New Jersey Child Custody Trials: What to Expect

If you aren't able to settle your custody or divorce case, you'll have a trial.

During the trial, you and the other parent present arguments and evidence to the judge so they can issue a final custody order.

Many cases involve matters besides custody. The court can hear everything at one trial, or parents can agree to address issues separately. The following describes a custody-only trial.

Note that some trial procedures vary by case, county and judge.

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Preparing for trial

Preparing is key to presenting a convincing argument in court. The process can take months.

If you have an attorney, they'll arrange evidence and get you and your witnesses ready to take the stand.

If you don't have an attorney, there are resources you can turn to as you do these tasks yourself.

In either situation, avoid behaviors that can hurt your case like bad-mouthing the other parent on social media or coaching your child to say things against them.

The judge may ask you to prepare a statement for the pre-trial conference that lists evidence and explains your position.

Evidence must follow New Jersey's Rules of Evidence and could include:

Witnesses generally include the parents themselves and people who know the family casually or professionally. If your case involved a guardian ad litem, you can call them as a witness. If there was an expert assessment, you can call the psychologist to testify too.

Write down questions to ask your witnesses as well as the other parent and their witnesses when they take the stand. Focus on what can strengthen your arguments. Meet with your witnesses before trial so they understand the information you need from them.

Scheduling and timing

Most trials begin less than six months after discovery ends. When there's domestic violence, the court aims to start within 10 days of the case opening, but it typically delays to allow parents time to hire lawyers and build their cases.

The average trial has two or three days of testimony, each lasting three hours. Trial dates are typically nonconsecutive and can happen weeks or months apart, depending on the court calendar.

People at a trial

Parents, with their lawyers, sit at separate tables across from the judge's bench. Others in attendance include a bailiff, court reporter, court clerk and, if applicable, guardian ad litem and translator.

Witnesses are not allowed to sit in. Besides that, you can invite any adult to sit in the gallery. Children aren't allowed in the courtroom, so find a child care center beforehand.


In a trial, lawyers make opening and closing statements, talk to the judge, question witnesses and present evidence. Parents without lawyers must carry out these duties themselves.

The parent who opened the case, called the plaintiff, has the floor first. They begin with an opening statement, which summarizes their position and the evidence they'll present to support it.

Anyone who testifies must take an oath to tell the truth before they take the stand.

The plaintiff generally does this first to answer questions from their attorney. (If self-represented, they can give their testimony as a statement — essentially a short speech).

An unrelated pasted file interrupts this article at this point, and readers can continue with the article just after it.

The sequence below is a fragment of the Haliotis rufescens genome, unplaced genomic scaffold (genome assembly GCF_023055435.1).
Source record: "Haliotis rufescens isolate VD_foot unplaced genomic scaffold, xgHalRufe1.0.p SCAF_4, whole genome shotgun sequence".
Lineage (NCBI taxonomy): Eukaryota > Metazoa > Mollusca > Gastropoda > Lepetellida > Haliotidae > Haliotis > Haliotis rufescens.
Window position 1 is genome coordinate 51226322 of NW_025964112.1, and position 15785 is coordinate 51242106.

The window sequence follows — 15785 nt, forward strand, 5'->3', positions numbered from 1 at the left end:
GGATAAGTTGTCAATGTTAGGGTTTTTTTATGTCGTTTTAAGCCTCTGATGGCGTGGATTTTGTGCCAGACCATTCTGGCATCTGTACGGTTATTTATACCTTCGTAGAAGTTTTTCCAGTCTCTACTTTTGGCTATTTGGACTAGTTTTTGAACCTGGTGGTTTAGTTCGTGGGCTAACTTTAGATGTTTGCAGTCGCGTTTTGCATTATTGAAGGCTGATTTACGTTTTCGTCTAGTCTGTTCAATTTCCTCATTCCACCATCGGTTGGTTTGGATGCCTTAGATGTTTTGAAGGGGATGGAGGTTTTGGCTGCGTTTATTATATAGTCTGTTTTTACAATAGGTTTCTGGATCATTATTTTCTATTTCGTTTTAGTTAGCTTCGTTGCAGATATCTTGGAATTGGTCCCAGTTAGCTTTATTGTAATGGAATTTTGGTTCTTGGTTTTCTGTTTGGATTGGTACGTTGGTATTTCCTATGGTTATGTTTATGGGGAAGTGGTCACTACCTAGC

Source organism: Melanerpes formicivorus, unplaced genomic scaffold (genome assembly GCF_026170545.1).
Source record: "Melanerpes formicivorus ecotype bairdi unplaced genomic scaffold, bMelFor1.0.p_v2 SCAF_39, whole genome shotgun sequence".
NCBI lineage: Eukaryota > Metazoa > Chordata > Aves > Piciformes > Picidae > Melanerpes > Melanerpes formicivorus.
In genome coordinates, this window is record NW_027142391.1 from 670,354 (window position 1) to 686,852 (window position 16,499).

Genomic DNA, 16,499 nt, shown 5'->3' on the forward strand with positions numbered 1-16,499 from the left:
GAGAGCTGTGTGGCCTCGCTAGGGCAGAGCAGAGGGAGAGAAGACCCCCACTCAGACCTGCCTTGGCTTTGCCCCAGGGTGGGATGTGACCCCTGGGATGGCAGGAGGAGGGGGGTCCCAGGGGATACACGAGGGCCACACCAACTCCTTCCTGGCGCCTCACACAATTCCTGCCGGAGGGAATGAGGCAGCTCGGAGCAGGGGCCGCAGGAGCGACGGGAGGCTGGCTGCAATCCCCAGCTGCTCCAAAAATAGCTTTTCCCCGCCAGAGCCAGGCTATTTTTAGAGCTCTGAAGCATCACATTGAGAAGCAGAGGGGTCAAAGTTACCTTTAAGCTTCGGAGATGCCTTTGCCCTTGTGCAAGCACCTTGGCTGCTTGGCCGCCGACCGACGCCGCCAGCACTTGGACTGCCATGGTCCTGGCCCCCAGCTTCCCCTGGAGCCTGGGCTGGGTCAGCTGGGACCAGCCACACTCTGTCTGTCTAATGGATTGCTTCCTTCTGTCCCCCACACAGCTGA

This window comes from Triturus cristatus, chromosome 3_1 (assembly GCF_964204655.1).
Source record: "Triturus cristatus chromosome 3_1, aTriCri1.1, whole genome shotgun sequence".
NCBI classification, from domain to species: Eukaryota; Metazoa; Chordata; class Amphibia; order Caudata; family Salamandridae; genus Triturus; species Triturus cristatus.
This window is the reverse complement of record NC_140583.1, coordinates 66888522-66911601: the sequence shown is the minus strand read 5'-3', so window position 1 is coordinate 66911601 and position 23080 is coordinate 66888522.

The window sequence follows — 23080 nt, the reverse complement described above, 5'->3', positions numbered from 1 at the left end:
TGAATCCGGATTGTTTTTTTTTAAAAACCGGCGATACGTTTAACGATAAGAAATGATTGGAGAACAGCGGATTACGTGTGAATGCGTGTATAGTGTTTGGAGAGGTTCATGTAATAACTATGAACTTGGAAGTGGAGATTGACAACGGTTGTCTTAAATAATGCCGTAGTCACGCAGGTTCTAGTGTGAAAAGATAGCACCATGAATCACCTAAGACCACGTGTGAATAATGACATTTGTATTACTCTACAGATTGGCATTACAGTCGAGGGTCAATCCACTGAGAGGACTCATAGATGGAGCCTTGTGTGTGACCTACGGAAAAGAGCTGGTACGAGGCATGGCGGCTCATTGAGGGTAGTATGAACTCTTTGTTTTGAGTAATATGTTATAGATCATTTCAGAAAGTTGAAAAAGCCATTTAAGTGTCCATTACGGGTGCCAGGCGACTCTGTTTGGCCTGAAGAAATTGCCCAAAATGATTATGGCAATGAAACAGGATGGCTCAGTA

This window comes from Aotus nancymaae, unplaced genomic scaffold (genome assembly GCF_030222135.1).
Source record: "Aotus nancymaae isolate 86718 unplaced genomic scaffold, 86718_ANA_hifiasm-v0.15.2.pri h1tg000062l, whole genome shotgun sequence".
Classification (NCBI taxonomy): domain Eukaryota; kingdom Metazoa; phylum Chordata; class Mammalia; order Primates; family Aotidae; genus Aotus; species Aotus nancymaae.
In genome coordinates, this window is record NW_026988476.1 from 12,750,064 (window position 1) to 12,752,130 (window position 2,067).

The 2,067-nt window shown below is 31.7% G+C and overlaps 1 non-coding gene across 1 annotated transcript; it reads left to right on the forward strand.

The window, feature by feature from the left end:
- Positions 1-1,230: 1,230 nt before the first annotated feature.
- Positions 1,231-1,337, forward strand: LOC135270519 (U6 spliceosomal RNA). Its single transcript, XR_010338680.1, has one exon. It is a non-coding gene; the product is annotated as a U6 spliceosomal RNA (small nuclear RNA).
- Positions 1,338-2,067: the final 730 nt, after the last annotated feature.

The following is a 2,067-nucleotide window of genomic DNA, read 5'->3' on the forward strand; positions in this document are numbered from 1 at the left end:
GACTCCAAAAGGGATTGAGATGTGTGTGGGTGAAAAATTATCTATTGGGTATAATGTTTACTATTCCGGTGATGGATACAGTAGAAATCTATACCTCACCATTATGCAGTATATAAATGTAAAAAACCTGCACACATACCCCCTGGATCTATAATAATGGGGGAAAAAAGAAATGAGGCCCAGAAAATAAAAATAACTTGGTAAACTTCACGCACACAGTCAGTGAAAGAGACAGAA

They may also choose not to testify and instead go straight to calling witnesses in a process called direct examination. They can present evidence to support their claims at the same time.

While the plaintiff's witnesses are on the stand, the defendant has the opportunity to question them in what's called cross-examination. The defendant tries to gain information that helps their case or pokes holes in the plaintiff's arguments.

Some judges allow redirect examination. This lets the plaintiff question their witnesses again to clarify claims challenged during cross-examination.

After the plaintiff rests their case, the defendant has the floor. They repeat the same process as above, beginning with an opening statement.

Finally, each party makes a closing argument to restate the main points of their case. At this point, they cannot introduce new evidence or vouch for the credibility of a witness.

The judge usually takes a few days to deliberate. In the interim, parents follow any temporary orders or agreements in place. The judge may interview the child privately on a nontrial day before issuing a decision.

Parents receive a copy of the final order via mail or email.

If believe a legal error was made, you have 45 days to file an appeal.


  • Wear business casual dress (no t-shirts, sandals, flip flops or ripped clothing).
  • Arrive early to allow yourself time to check in and find the courtroom.
  • Treat everyone, including court employees and the other party, with respect.
  • Only speak when asked to.
  • Speak clearly, and don't rush.
  • Don't start arguments with the other party; the court is not the place to vent frustrations.
  • Don't let personal issues with the other parent interfere with what's best for your child.
  • Avoid getting overly emotional, especially when the judge announces their decision.

Staying organized

Going to trial over child custody requires serious organization.

You'll need to present evidence, which could range from messages with the other parent to a calendar showing when you care for your child. You should also present a proposed parenting plan and schedule to the court.

The Custody X Change app lets you create and manage all of these elements in one place.

With parent-to-parent messaging, personalized custody calendars, a parenting plan template and more, Custody X Change makes sure you're prepared not only for trial but for every step of your case.

Take advantage of our technology to get what's best for your child.

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